Nadia Jones is an education blogger based in Houston, Texas. Through her writing, Nadia hopes to present her readers with accurate and helpful information about the best online degrees available. Besides writing about education at onlinecollege.org, Nadia also enjoys covering topics as varied as personal finance, parenting, traveling, sustainable living, and more. She welcomes comments at firstname.lastname@example.org.
How much planning and preparation do you put into wealth management?
Managing your money can be a difficult task. It’s hard enough for many people to restrain themselves from overspending in this consumer-driven economy, not to mention those who struggle with debt, credit card issues, student loans, mortgages, and any other kind of financial burden that complicates saving and wealth management.
People want to save money, sure, but putting a few dollars away in a savings account every month won’t do much to help you grow a nest egg any time soon, nor will it get rid of your credit card bills. But how else is the average person supposed to save their money? It costs an arm and a leg to hire a financial manager, and most people won’t dabble in high risk/ high reward investments.
A new generation of personal financial management has arisen to fulfill the needs of the average consumer. The world of apps has opened the doors to a whole new type of personal financial management where people can control the entirety of their worth, their investments, and their debts from a single device. Brick and mortar banks have fallen by the wayside; now (the apps that run on) tablets and smartphones rule the landscape of personal finance. There are apps that help you build a respectable nest egg for your savings, there are those that help you make smart investment decisions, and there are apps that simply help you monitor your bank account balances.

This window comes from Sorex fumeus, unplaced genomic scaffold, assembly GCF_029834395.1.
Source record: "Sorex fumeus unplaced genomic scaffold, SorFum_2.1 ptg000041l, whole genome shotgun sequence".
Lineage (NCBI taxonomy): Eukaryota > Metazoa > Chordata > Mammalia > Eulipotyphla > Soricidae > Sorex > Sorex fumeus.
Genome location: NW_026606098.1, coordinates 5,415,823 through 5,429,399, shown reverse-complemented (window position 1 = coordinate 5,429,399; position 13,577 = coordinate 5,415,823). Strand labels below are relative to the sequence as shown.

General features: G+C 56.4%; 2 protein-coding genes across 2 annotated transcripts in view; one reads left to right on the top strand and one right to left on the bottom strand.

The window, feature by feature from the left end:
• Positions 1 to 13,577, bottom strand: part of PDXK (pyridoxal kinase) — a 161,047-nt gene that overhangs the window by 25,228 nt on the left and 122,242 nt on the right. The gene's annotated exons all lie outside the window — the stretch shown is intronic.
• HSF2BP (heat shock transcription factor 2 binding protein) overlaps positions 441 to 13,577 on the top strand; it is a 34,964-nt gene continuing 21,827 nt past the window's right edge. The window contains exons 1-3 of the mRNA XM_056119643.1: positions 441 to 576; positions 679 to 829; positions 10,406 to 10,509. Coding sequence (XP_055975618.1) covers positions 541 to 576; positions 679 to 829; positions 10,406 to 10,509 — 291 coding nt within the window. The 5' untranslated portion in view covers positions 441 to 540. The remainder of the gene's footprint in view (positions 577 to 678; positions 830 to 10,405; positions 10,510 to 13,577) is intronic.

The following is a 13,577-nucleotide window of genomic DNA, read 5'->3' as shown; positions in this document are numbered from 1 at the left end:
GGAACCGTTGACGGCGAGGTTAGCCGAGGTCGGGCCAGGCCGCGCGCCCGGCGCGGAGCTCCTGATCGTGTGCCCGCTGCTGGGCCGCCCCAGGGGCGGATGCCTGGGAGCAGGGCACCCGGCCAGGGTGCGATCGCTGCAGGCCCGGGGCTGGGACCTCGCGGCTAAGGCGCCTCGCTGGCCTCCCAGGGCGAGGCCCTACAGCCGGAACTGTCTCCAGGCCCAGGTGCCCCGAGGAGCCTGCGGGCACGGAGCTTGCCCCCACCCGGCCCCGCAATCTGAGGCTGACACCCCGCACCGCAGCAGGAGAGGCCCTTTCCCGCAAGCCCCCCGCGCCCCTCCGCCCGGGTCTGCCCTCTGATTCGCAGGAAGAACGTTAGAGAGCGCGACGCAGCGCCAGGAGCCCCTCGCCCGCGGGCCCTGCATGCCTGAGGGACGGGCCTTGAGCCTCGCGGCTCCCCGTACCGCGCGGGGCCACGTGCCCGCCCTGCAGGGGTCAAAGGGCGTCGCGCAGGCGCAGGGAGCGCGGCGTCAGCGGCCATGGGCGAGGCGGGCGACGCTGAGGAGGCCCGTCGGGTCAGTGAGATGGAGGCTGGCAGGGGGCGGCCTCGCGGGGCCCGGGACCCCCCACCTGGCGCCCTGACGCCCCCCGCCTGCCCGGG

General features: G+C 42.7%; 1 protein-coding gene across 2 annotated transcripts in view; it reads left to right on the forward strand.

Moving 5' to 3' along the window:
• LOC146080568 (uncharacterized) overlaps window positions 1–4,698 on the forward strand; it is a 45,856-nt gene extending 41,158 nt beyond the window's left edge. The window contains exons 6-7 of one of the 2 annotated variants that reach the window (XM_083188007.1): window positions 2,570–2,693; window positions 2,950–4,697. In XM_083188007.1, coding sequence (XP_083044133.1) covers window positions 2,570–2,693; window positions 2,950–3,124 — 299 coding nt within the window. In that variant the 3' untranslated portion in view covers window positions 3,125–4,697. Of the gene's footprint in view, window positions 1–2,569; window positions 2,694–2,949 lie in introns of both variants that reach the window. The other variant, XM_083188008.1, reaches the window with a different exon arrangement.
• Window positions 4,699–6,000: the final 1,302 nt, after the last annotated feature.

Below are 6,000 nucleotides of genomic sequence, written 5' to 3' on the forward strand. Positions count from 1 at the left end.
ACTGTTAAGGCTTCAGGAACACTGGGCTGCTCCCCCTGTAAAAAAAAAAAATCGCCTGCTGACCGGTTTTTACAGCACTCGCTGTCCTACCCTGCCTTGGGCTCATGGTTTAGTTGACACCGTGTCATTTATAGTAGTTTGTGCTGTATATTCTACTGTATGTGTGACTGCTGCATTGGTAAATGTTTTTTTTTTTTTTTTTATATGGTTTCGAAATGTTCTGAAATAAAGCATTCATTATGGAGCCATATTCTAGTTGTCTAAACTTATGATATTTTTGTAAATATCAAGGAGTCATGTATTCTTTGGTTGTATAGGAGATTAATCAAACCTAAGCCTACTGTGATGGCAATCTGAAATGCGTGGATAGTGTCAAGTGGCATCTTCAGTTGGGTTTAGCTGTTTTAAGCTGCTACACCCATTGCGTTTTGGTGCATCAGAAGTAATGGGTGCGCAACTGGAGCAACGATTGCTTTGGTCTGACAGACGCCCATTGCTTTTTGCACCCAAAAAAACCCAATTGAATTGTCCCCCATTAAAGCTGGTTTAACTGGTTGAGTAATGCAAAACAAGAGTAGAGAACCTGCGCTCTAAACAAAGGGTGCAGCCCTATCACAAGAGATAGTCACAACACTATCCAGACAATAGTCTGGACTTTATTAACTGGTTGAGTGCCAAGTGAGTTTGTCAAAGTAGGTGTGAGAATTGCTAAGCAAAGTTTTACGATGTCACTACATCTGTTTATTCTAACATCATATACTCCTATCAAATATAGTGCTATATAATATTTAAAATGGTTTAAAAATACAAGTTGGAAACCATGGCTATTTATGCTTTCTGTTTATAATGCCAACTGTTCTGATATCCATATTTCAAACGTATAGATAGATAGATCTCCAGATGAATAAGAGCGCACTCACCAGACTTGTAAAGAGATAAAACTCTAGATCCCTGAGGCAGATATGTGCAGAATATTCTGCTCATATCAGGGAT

It’s not enough that these financial planning and management apps help you grow your wealth and pay your bills. No, some of these apps try to energize users into being aggressive about how they manage their money, whether that involves getting rid of debts as quickly as possible or investing in new enterprises. These apps use targeted incentives to encourage users to reach ambitious financial goals, creating an almost competitive atmosphere around the task of wealth management. I’m talking about financial planning apps that employ gamification—a word which means giving game-like qualities to an undertaking.
The phenomenon is explained in vivid detail in an article by U.S. News and World Report. The article explains how app developers in the financial field have “gamified” financial and wealth management apps in order to help people with their finances. Helping someone draw up a budget is one thing, but it’s an entirely different matter to turn that theoretical budget into a realistic goal to be achieved by a certain deadline. The act of gamifying personal finance forces users to challenge themselves to be fiscally responsible in a way that’s much more stimulating than before. Apps like Mint and Debt Free have been wildly successful in how they encourage users to think about their finances in a new light. Financial planning takes on a whole different perspective through gamification: if someone plays to win, wouldn’t they be more likely to succeed?
What’s your take on the gamification of financial management? Let me know!
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